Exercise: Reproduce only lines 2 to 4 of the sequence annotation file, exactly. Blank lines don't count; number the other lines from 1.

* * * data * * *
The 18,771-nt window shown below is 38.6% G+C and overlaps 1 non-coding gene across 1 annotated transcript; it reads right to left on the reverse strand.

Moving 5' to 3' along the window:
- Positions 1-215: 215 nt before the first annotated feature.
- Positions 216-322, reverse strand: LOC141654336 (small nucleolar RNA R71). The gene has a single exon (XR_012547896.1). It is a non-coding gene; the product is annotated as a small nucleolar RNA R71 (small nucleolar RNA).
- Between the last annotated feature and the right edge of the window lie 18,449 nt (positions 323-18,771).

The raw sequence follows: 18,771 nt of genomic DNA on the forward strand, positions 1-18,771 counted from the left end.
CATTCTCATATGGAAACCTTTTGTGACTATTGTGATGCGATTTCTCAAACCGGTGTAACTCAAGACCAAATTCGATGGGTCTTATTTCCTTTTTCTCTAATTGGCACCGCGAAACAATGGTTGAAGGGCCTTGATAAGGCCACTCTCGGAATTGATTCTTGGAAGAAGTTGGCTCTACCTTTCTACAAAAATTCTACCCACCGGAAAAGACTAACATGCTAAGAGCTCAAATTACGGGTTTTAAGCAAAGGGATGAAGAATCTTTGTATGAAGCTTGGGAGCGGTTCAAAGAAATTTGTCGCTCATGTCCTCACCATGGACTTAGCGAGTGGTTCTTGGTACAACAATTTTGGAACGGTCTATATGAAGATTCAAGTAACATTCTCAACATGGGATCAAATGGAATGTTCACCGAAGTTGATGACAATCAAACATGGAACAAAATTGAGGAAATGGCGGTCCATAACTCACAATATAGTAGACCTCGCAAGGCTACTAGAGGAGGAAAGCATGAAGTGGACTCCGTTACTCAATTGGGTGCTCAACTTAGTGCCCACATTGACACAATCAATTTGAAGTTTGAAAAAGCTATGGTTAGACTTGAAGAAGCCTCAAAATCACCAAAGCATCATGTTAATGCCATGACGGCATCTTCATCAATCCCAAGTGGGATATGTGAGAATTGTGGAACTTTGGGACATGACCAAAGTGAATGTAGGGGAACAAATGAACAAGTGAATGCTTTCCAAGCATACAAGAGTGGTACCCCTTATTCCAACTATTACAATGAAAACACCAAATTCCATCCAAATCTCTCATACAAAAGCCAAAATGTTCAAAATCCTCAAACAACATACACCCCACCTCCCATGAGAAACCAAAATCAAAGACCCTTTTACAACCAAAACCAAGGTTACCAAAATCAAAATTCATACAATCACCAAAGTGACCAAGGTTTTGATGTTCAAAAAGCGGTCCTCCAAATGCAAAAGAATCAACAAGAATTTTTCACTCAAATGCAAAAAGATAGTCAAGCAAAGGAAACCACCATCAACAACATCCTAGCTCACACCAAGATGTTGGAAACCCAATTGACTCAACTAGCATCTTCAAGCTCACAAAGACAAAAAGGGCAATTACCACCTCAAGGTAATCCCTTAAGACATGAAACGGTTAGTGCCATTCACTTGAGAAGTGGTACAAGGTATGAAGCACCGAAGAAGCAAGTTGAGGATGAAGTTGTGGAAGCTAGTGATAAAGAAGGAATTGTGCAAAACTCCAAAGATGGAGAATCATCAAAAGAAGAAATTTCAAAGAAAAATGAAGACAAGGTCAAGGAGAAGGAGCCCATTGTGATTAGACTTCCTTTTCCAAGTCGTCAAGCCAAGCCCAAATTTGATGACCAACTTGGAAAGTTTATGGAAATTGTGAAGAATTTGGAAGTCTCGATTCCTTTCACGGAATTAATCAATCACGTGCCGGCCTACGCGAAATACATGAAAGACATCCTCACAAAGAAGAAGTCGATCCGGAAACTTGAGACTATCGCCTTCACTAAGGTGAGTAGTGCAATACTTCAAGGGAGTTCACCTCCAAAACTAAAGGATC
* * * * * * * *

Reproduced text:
Moving 5' to 3' along the window:
- Positions 1-215: 215 nt before the first annotated feature.
- Positions 216-322, reverse strand: LOC141654336 (small nucleolar RNA R71). The gene has a single exon (XR_012547896.1). It is a non-coding gene; the product is annotated as a small nucleolar RNA R71 (small nucleolar RNA).